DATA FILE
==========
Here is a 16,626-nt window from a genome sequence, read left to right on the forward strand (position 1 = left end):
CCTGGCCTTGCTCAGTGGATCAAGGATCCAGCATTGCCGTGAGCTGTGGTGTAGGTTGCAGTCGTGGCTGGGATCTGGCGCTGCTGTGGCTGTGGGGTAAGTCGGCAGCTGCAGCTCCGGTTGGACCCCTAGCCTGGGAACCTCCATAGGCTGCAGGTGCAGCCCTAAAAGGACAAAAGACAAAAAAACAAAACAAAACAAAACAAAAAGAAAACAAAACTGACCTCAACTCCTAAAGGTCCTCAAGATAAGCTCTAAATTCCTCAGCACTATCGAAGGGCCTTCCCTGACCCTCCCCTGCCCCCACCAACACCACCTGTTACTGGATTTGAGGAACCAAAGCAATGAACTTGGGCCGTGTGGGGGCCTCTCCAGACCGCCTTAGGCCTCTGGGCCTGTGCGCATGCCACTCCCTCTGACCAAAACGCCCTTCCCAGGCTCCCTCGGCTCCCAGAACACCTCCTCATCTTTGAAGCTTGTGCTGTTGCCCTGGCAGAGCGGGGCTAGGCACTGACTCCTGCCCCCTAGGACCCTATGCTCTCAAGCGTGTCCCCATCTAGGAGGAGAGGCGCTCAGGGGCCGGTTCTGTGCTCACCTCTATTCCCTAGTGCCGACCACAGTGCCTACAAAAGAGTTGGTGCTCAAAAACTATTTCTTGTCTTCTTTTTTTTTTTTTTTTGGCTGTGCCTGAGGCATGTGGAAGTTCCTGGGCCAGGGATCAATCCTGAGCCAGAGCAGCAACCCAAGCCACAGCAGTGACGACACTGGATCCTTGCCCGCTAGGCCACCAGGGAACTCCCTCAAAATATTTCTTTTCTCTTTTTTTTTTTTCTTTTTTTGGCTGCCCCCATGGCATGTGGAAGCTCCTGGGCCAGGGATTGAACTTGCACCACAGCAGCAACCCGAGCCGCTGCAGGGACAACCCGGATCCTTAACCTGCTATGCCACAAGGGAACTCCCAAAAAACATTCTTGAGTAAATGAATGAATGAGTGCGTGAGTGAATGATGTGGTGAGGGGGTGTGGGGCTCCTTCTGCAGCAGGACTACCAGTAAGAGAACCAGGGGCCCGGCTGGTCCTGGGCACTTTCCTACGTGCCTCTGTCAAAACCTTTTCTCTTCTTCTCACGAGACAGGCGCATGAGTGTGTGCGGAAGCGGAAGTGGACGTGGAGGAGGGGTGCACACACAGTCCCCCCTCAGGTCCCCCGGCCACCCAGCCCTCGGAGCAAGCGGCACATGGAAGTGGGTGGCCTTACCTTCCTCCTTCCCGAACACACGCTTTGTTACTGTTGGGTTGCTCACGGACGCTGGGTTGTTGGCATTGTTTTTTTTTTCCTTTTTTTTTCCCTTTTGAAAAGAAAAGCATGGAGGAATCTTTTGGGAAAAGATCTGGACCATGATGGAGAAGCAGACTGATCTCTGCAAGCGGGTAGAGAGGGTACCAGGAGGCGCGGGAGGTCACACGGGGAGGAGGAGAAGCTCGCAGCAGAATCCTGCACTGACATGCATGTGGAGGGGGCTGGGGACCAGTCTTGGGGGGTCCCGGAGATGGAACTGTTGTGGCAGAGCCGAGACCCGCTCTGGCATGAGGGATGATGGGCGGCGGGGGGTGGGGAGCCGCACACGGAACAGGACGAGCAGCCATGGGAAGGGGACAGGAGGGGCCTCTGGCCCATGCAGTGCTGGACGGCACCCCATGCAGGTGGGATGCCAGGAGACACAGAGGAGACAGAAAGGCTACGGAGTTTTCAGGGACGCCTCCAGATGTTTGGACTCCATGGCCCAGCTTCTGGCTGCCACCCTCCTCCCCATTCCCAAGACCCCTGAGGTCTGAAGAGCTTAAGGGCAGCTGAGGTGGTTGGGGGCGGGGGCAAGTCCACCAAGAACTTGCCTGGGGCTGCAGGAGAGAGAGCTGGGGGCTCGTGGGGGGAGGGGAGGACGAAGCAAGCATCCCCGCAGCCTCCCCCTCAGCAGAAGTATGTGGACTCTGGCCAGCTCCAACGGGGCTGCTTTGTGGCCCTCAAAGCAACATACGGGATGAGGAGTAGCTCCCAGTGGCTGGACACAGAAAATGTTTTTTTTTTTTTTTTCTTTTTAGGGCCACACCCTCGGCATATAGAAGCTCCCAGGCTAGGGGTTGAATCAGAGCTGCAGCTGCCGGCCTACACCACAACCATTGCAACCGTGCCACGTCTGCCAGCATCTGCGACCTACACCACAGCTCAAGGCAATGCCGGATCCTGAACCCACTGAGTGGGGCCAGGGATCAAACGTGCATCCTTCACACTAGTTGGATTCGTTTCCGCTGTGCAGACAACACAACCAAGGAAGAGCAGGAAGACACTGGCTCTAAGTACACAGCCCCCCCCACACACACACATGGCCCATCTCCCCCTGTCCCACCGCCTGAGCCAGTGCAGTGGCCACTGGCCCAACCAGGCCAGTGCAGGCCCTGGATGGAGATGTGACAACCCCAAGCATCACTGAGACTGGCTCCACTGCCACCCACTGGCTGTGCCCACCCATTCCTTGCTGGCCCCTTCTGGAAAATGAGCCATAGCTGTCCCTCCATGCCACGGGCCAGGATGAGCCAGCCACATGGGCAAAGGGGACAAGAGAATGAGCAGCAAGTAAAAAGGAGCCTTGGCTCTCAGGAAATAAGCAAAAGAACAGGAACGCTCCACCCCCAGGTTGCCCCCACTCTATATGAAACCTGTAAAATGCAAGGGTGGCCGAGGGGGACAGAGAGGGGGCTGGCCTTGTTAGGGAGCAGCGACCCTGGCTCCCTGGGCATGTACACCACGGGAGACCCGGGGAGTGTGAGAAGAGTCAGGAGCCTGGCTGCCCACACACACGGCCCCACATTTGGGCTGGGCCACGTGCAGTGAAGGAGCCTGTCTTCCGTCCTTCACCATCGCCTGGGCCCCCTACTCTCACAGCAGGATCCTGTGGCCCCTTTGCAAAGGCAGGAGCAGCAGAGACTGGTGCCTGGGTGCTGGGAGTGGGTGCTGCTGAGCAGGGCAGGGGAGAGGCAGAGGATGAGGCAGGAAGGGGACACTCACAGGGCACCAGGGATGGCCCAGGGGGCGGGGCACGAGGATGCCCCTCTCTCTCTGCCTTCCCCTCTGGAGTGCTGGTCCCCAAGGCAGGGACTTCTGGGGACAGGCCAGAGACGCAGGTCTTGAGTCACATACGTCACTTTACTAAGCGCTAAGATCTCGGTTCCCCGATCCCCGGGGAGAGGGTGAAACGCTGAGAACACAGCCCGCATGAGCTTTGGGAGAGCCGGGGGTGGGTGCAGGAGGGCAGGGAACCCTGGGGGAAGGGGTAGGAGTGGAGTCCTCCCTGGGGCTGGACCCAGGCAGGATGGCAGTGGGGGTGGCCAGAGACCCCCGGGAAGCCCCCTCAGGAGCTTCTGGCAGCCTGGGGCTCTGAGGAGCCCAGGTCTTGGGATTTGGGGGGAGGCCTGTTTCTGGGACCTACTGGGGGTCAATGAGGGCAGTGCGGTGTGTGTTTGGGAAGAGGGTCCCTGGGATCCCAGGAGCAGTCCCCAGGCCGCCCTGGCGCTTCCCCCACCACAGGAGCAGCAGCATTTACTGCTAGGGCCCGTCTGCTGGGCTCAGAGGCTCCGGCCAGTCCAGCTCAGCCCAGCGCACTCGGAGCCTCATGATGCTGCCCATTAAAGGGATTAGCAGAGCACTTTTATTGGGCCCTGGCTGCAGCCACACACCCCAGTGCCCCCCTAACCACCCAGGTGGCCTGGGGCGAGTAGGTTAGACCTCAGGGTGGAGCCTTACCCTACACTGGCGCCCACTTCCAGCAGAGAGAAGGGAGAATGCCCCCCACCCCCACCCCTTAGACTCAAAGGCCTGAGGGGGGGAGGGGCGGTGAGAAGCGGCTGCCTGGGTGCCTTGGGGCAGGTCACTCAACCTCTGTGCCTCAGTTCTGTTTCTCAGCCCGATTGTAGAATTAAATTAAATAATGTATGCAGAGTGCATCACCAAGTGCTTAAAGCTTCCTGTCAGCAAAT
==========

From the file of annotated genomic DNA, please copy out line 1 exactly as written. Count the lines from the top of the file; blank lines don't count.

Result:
Here is a 16,626-nt window from a genome sequence, read left to right on the forward strand (position 1 = left end):